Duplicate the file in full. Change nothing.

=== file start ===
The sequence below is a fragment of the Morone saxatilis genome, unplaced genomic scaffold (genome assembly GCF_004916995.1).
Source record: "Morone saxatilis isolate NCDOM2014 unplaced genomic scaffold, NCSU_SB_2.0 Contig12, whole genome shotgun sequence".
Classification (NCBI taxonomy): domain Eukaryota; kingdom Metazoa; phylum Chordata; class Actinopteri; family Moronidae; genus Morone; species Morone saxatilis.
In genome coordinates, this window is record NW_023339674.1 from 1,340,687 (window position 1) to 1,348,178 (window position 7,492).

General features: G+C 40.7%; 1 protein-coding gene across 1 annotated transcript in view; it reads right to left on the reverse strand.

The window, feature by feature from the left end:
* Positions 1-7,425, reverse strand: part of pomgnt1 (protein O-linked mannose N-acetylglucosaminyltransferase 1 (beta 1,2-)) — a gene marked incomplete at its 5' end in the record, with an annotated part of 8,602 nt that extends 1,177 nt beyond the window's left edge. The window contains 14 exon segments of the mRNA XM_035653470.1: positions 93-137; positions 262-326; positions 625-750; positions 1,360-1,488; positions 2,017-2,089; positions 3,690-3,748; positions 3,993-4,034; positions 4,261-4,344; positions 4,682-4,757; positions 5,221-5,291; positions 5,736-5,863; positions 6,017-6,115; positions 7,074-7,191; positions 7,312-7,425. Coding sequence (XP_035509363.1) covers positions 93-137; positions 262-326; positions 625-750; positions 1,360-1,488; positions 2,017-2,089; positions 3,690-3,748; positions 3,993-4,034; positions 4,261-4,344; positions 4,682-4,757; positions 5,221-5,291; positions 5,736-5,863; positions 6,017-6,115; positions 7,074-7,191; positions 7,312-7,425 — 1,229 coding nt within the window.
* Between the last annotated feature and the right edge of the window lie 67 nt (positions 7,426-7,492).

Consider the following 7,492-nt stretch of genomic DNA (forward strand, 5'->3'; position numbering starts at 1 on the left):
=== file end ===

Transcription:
The sequence below is a fragment of the Morone saxatilis genome, unplaced genomic scaffold (genome assembly GCF_004916995.1).
Source record: "Morone saxatilis isolate NCDOM2014 unplaced genomic scaffold, NCSU_SB_2.0 Contig12, whole genome shotgun sequence".
Classification (NCBI taxonomy): domain Eukaryota; kingdom Metazoa; phylum Chordata; class Actinopteri; family Moronidae; genus Morone; species Morone saxatilis.
In genome coordinates, this window is record NW_023339674.1 from 1,340,687 (window position 1) to 1,348,178 (window position 7,492).

General features: G+C 40.7%; 1 protein-coding gene across 1 annotated transcript in view; it reads right to left on the reverse strand.

The window, feature by feature from the left end:
* Positions 1-7,425, reverse strand: part of pomgnt1 (protein O-linked mannose N-acetylglucosaminyltransferase 1 (beta 1,2-)) — a gene marked incomplete at its 5' end in the record, with an annotated part of 8,602 nt that extends 1,177 nt beyond the window's left edge. The window contains 14 exon segments of the mRNA XM_035653470.1: positions 93-137; positions 262-326; positions 625-750; positions 1,360-1,488; positions 2,017-2,089; positions 3,690-3,748; positions 3,993-4,034; positions 4,261-4,344; positions 4,682-4,757; positions 5,221-5,291; positions 5,736-5,863; positions 6,017-6,115; positions 7,074-7,191; positions 7,312-7,425. Coding sequence (XP_035509363.1) covers positions 93-137; positions 262-326; positions 625-750; positions 1,360-1,488; positions 2,017-2,089; positions 3,690-3,748; positions 3,993-4,034; positions 4,261-4,344; positions 4,682-4,757; positions 5,221-5,291; positions 5,736-5,863; positions 6,017-6,115; positions 7,074-7,191; positions 7,312-7,425 — 1,229 coding nt within the window.
* Between the last annotated feature and the right edge of the window lie 67 nt (positions 7,426-7,492).

Consider the following 7,492-nt stretch of genomic DNA (forward strand, 5'->3'; position numbering starts at 1 on the left):